VICTORIAN SCHOOL'S HISTORY UNCOVERED; Research Reveals Unique Co-Operative Community

Evening Chronicle (Newcastle, England), September 20, 2010 | Go to article overview

VICTORIAN SCHOOL'S HISTORY UNCOVERED; Research Reveals Unique Co-Operative Community


Byline: NICOLA JUNCAR

TRACES of a lost school from Tyneside's Victorian past have been uncovered.

The primary school opened in Wallsend in the early 1870s and was a direct result of the residents' wishes to improve social conditions for families.

The discovery was made by the North East branch of Workers' Educational Association (WEA), which is celebrating its centenary this year.

The WEA found the school was run by the then Wallsend Co-operative Society and was inspired by the social philosopher and educator, Robert Owen, whose cotton mills were also home to the world's first infants' school in 1816.

Nigel Todd, regional director of the WEA, said: "With the money they made from their Co-op grocery business, the society members decided to tackle poor housing and a lack of schools.

"Towards the end of the 1860s they started building dozens of terraced houses to rent to members of the Co-operative Society. "In true Co-op fashion, they chose street names drawn from their own movement, including Equitable Street, Provident Terrace and Mutual Street which still exist today."

Their next step was to open a school and this took place on July 1, 1872, at a public ceremony in the school room, which was a new church hall leased from the Primitive Methodists on the corner of Equitable Street and Blenkinsop Street.

Around 130 children, drawn from the neighbouring streets, enrolled at the school for five to 12-year-olds, which was managed by the Co-operative Society's education committee.

Mr Todd, who helped conduct the research, said: "We started looking for information about the school that was in some ways a forerunner of modern co-operative schools. …

The rest of this article is only available to active members of Questia

Already a member? Log in now.

Notes for this article

Add a new note
If you are trying to select text to create highlights or citations, remember that you must now click or tap on the first word, and then click or tap on the last word.
One moment ...
Default project is now your active project.
Project items

Items saved from this article

This article has been saved
Highlights (0)
Some of your highlights are legacy items.

Highlights saved before July 30, 2012 will not be displayed on their respective source pages.

You can easily re-create the highlights by opening the book page or article, selecting the text, and clicking “Highlight.”

Citations (0)
Some of your citations are legacy items.

Any citation created before July 30, 2012 will labeled as a “Cited page.” New citations will be saved as cited passages, pages or articles.

We also added the ability to view new citations from your projects or the book or article where you created them.

Notes (0)
Bookmarks (0)

You have no saved items from this article

Project items include:
  • Saved book/article
  • Highlights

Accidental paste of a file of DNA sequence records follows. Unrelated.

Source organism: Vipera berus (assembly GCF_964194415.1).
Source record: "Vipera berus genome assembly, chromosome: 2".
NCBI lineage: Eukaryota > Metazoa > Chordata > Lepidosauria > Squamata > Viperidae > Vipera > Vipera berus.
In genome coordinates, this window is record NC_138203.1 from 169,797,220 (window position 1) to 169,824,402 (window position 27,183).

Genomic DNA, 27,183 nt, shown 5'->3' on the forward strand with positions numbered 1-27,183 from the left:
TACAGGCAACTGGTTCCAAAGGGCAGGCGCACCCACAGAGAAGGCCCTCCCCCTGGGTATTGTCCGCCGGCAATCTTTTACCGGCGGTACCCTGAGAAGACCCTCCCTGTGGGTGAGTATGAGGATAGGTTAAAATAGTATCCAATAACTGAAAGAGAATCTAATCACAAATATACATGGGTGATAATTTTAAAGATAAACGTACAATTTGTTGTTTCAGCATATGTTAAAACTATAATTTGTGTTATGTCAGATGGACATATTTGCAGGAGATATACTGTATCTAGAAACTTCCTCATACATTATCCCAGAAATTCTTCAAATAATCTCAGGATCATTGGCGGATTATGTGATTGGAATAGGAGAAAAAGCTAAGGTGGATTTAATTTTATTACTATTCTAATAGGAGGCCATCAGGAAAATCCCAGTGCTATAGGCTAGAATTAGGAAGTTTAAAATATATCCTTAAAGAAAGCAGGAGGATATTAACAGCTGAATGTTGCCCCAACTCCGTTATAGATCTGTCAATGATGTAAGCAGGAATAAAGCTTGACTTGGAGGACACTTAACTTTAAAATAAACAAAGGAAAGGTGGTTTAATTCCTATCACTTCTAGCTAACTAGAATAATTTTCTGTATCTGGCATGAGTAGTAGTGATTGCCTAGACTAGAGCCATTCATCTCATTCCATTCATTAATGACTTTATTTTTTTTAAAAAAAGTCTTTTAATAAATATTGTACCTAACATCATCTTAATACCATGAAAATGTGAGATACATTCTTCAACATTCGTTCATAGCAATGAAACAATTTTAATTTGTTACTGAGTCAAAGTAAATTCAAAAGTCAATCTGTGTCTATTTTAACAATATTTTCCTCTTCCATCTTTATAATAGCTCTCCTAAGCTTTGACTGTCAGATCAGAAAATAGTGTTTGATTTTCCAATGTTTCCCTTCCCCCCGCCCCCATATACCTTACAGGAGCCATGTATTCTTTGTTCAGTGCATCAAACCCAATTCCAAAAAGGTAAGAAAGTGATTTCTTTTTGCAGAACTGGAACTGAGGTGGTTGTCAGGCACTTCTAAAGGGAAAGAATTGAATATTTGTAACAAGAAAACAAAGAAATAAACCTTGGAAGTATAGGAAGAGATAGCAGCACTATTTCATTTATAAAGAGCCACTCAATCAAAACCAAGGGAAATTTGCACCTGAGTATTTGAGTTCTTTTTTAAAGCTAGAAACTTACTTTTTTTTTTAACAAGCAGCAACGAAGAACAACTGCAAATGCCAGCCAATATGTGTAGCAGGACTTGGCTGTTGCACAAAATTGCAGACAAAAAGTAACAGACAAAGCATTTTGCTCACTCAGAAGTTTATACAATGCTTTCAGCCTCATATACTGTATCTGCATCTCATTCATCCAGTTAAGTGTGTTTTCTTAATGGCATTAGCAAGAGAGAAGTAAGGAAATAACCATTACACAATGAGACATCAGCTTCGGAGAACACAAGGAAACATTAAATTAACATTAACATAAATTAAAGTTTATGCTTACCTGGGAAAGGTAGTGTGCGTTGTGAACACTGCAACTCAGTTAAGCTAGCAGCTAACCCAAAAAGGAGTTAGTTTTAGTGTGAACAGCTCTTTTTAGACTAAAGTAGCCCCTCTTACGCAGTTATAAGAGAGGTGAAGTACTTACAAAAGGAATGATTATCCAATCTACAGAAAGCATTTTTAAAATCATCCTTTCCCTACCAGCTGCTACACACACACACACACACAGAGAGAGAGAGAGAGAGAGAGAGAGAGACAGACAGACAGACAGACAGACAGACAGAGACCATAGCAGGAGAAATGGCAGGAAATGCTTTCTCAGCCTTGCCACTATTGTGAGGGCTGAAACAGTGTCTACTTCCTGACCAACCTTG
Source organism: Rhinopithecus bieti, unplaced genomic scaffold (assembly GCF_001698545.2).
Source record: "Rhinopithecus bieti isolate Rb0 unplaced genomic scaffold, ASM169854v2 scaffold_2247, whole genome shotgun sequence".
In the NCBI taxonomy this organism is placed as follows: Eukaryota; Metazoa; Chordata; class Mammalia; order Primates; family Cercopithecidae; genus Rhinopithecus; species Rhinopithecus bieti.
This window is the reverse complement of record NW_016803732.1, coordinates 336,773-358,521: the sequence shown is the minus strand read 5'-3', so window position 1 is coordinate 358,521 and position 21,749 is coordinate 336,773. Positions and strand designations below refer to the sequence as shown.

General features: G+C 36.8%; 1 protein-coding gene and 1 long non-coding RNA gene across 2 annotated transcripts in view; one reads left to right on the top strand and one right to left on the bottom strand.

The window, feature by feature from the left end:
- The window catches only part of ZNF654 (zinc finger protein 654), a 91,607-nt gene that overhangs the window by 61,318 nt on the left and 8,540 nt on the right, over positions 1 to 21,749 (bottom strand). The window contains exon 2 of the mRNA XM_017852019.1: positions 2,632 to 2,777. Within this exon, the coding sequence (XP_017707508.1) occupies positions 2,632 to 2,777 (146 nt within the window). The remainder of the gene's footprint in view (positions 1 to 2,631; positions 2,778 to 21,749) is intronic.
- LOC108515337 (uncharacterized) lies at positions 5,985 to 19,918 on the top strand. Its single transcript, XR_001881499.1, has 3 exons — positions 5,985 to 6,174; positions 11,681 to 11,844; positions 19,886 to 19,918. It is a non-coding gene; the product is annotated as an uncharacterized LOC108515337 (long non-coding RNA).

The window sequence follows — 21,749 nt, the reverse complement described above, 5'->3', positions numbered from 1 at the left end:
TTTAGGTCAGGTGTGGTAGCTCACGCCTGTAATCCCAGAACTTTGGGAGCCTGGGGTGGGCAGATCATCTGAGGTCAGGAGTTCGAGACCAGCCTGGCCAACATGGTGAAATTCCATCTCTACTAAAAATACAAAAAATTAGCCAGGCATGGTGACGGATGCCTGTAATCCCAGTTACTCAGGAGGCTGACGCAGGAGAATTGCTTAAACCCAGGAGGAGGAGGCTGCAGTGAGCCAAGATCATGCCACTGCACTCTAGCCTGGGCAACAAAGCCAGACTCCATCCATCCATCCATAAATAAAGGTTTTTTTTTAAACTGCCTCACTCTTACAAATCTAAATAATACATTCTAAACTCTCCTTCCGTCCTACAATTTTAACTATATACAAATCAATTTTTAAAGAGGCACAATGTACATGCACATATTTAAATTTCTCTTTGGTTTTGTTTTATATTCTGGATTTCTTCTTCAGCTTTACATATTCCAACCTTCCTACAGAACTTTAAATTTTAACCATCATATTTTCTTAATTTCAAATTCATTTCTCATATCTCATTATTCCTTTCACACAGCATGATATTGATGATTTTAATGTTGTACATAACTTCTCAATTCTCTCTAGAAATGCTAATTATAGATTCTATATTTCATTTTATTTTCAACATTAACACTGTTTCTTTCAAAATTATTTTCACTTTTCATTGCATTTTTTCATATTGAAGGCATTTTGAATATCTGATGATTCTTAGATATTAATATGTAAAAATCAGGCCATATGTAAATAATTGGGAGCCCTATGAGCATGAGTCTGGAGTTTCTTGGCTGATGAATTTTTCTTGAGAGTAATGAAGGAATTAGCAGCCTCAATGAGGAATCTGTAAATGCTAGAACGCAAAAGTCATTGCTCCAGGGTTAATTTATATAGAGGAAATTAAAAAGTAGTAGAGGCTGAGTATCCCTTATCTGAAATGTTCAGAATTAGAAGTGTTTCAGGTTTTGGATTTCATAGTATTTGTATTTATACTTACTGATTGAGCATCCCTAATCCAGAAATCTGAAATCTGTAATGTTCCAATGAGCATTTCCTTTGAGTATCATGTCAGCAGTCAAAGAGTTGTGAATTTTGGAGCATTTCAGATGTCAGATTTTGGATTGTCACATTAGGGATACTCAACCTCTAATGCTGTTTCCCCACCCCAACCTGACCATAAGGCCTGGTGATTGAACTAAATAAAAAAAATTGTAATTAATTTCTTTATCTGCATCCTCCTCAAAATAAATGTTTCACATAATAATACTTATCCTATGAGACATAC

• Quotes/citations
  • Notes
  • Bookmarks
Notes
Cite this article

Cited article

Style
Citations are available only to our active members.
Buy instant access to cite pages or passages in MLA, APA and Chicago citation styles.

(Einhorn, 1992, p. 25)

(Einhorn 25)

1. Lois J. Einhorn, Abraham Lincoln, the Orator: Penetrating the Lincoln Legend (Westport, CT: Greenwood Press, 1992), 25, http://www.questia.com/read/27419298.

Cited article

VICTORIAN SCHOOL'S HISTORY UNCOVERED; Research Reveals Unique Co-Operative Community
Settings

Settings

Typeface
Text size Smaller Larger Reset View mode
Search within

Search within this article

Look up

Look up a word

  • Dictionary
  • Thesaurus
Please submit a word or phrase above.
Print this page

Print this page

Why can't I print more than one page at a time?

Help
Full screen

matching results for page

    Questia reader help

    How to highlight and cite specific passages

    1. Click or tap the first word you want to select.
    2. Click or tap the last word you want to select, and you’ll see everything in between get selected.
    3. You’ll then get a menu of options like creating a highlight or a citation from that passage of text.

    OK, got it!

    Cited passage

    Style
    Citations are available only to our active members.
    Buy instant access to cite pages or passages in MLA, APA and Chicago citation styles.

    "Portraying himself as an honest, ordinary person helped Lincoln identify with his audiences." (Einhorn, 1992, p. 25).

    "Portraying himself as an honest, ordinary person helped Lincoln identify with his audiences." (Einhorn 25)

    "Portraying himself as an honest, ordinary person helped Lincoln identify with his audiences."1

    1. Lois J. Einhorn, Abraham Lincoln, the Orator: Penetrating the Lincoln Legend (Westport, CT: Greenwood Press, 1992), 25, http://www.questia.com/read/27419298.

    Cited passage

    Thanks for trying Questia!

    Please continue trying out our research tools, but please note, full functionality is available only to our active members.

    Your work will be lost once you leave this Web page.

    Buy instant access to save your work.

    Already a member? Log in now.

    Author Advanced search

    Oops!

    An unknown error has occurred. Please click the button below to reload the page. If the problem persists, please try again in a little while.